2. I have never served let alone endure combat. I guess the fulcrum rests with countless first hand stories I’ve heard or read: the guys hearing the shreek of bullets going over their heads or covering their buddy as a tree burst explodes above them have only one thing going through their minds: protecting their buddy. At the urging of Mustang_USMC, I read “One Million Steps”. There was one passage describing how one Marine, to save the life of his fellow Marine, slung him over his shoulder, continuing to fire his weapon. I forgot how many hundreds of yards through mud he carried him but they survived. As a consequence of that immense load, the Marine suffered two crushed vertebrae. Oh, they both had combat gear and loads.

    1. I’m going to look for One Million Steps. I’d like to read that! I know females are at a disadvantage in terms of strength…and it DOES matter as that story indicates. It’s not just the woman who is in increased danger in that type of situation, it’s everybody around her!

  3. Lynn, I know if you had to, you would go into combat. You are covered with the whole armor of God. You are a Warrior.

    1. Yes, I would go into combat if I had to. Absolutely…

      1. I’d definitely take you with me Lynn. No doubts 😎

  4. It was wise of you to use rational reasoning with examples. Also, your “credentials” as the daughter of a woman who overcame obstacles makes your opinion more persuasive than if I had used the same arguments as a man, even a man with four athletic daughters.

    1. Well when I first started reading about the push to get women into combat roles, I threw my lipstick across the room in a fit of pique but then I thought that probably wasn’t very persuasive so I decided to write my thoughts down.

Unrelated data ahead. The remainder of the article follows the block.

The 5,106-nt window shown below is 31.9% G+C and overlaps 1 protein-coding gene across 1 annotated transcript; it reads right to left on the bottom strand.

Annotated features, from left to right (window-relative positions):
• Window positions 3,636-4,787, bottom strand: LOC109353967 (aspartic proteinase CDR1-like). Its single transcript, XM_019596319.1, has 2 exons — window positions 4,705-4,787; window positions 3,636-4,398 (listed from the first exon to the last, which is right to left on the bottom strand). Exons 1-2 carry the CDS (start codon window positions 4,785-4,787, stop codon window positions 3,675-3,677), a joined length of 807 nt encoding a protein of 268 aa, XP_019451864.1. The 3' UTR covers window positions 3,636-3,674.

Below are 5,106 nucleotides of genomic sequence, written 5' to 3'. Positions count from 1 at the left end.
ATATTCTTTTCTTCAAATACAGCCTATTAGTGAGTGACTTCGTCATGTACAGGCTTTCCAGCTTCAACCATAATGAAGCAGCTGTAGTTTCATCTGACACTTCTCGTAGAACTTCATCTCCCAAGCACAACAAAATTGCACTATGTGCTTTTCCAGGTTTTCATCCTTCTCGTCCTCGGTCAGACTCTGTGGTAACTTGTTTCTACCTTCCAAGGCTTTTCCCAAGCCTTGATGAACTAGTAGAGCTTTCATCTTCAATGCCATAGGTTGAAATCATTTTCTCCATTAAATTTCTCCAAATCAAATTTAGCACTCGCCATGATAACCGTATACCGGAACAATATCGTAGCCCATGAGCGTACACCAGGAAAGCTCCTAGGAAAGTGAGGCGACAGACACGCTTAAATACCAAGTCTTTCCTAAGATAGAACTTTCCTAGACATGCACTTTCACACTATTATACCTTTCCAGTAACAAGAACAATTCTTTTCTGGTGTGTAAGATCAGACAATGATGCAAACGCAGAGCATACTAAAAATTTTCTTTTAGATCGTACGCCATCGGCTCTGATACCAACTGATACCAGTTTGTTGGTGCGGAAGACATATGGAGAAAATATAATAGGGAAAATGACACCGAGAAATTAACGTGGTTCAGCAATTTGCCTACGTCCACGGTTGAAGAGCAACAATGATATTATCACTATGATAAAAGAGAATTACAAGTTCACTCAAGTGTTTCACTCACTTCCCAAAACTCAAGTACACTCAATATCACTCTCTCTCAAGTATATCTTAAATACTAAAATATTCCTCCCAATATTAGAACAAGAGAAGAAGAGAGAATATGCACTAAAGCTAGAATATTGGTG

On a serious note, I do think there are a lot of people, women in particular, who have bought into the idea that women and men are reasonably close in strength and therefore suitability for combat jobs. Look at all the Hollywood movies and TV shows that have a female protagonist who goes head to head with men with great success. She’s often portrayed as a “tough cookie” who beats up guys (sometimes whole groups of them at once) with fancy kicks, punches and jumps. It’s a cartoon idea that way too many people take seriously. Not all that long ago the Marine Corps was having trouble getting their female recruits to be able to perform 3 consecutive pull ups. They had to back off the requirement because the women simply couldn’t do them. I think trying to put a square peg in a round hole (women in combat) is a terrible idea for many reasons but brute strength is one of the measurable arguments against it. I know, for sure, it will end up getting people hurt.

  5. Well said doc

    1. Thanks so much! Always happy to get your feedback. I hope your Friday is going well. Happy weekend!!